Petitions vs. ICC exit not tackled in SC days before it takes effect – source

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President Rodrigo Duterte pulled the country out of the ICC in March 2018 after the international court announced a preliminary examination on alleged extrajudicial killings in the country.

Metro Manila (CNN Philippines, March 12) — The Supreme Court did not tackle petitions against the country's withdrawal from the International Criminal Court (ICC) days before it takes effect, a source from the high court told CNN Philippines on Tuesday.

Tuesday was the last full court session day to rule on the ICC withdrawal before it takes effect on March 17.

There are two petitions questioning the country's withdrawal from the Rome Statute, the treaty forming the ICC. Six senators -- the Liberal Party's Francis Pangilinan, Franklin Drilon, Bam Aquino, and Leila de Lima, Akbayan Party's Risa Hontiveros, and Antonio Trillanes of the Nacionalista Party -- filed the petition on May 16.

Another petitioner, the Philippine Coalition for the International Criminal Court, also filed a petition against President Rodrigo Duterte's unilateral withdrawal from the treaty.

But even if the withdrawal takes effect on March 17, the SC source said this doesn't mean the petitions are moot.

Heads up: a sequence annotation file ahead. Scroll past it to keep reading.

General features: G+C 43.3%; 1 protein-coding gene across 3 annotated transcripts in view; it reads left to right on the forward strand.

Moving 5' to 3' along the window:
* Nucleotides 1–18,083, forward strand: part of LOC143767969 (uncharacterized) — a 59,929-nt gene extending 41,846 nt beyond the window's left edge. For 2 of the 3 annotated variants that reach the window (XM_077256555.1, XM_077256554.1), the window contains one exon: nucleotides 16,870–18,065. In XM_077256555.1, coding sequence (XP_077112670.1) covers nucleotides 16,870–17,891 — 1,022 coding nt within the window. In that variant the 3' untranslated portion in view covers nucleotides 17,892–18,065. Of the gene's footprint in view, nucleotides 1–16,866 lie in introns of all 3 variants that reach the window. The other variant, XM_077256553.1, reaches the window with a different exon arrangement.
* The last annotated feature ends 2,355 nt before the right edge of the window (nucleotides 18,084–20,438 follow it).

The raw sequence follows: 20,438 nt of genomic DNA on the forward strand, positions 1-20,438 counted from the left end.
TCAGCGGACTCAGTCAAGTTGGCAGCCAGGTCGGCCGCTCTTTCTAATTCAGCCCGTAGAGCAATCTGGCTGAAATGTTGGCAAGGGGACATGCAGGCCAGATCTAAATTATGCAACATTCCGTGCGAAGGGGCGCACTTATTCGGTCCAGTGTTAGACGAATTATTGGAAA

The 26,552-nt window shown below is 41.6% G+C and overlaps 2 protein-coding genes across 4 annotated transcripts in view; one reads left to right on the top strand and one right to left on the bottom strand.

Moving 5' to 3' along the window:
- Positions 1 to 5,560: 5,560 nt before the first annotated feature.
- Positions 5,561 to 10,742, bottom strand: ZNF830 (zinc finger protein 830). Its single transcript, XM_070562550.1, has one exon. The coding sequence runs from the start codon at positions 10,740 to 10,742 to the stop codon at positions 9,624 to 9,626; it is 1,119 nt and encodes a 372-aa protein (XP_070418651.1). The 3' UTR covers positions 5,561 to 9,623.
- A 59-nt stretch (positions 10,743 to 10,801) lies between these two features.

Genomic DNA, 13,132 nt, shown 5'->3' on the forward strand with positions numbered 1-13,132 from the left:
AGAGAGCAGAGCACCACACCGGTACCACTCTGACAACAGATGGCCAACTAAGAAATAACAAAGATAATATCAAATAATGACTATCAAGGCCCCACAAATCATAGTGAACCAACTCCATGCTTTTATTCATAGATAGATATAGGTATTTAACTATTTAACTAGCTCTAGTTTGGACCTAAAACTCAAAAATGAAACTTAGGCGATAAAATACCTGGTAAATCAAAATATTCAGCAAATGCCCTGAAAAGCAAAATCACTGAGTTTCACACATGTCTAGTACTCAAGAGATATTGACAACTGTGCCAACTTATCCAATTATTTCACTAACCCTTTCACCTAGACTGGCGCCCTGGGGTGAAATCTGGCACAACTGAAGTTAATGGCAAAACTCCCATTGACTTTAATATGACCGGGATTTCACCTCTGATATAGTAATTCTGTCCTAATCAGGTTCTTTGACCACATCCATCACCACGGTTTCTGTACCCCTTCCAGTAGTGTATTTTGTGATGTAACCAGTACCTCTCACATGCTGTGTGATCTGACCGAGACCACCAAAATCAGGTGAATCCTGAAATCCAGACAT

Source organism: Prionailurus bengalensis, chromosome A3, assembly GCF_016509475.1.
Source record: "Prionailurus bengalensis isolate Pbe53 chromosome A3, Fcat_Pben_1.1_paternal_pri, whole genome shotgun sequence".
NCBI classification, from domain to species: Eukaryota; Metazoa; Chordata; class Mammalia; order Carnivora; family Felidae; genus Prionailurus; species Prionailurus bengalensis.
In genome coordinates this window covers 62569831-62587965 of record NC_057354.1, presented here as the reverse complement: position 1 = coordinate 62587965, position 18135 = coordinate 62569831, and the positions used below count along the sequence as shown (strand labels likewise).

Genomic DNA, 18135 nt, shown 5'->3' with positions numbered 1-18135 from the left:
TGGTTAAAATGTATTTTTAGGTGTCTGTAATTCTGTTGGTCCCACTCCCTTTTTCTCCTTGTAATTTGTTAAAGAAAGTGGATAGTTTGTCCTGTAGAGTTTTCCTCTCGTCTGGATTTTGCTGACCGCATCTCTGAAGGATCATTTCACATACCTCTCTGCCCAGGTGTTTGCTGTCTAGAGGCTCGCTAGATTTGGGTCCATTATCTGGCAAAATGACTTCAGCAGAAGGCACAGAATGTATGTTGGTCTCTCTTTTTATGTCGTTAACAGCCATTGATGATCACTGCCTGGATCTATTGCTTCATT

"Not moot because if Senate concurrence is required then withdrawal is ineffective," the source added.

On March 17, 2018, Duterte pulled the country out of the ICC after the international court announced a preliminary examination on alleged extrajudicial killings in the country. The preliminary examination will determine whether there is cause to go on a full-blown investigation.

Lawyer Jude Sabio's communication against Duterte filed before the ICC prompted the examination.

Duterte has repeatedly said he will not submit to ICC jurisdiction and even threatened its prosecutor, Fatou Bensouda, that she will be arrested if she continues with proceedings without basis.

Malacañang had argued that the treaty was not published in the Official Gazette, the government's website. The Palace said this meant that the statute did not take effect.

The Philippines is a signatory to the Rome Statute in 2000. The country ratified the statute in 2011 and became its 117th State Party.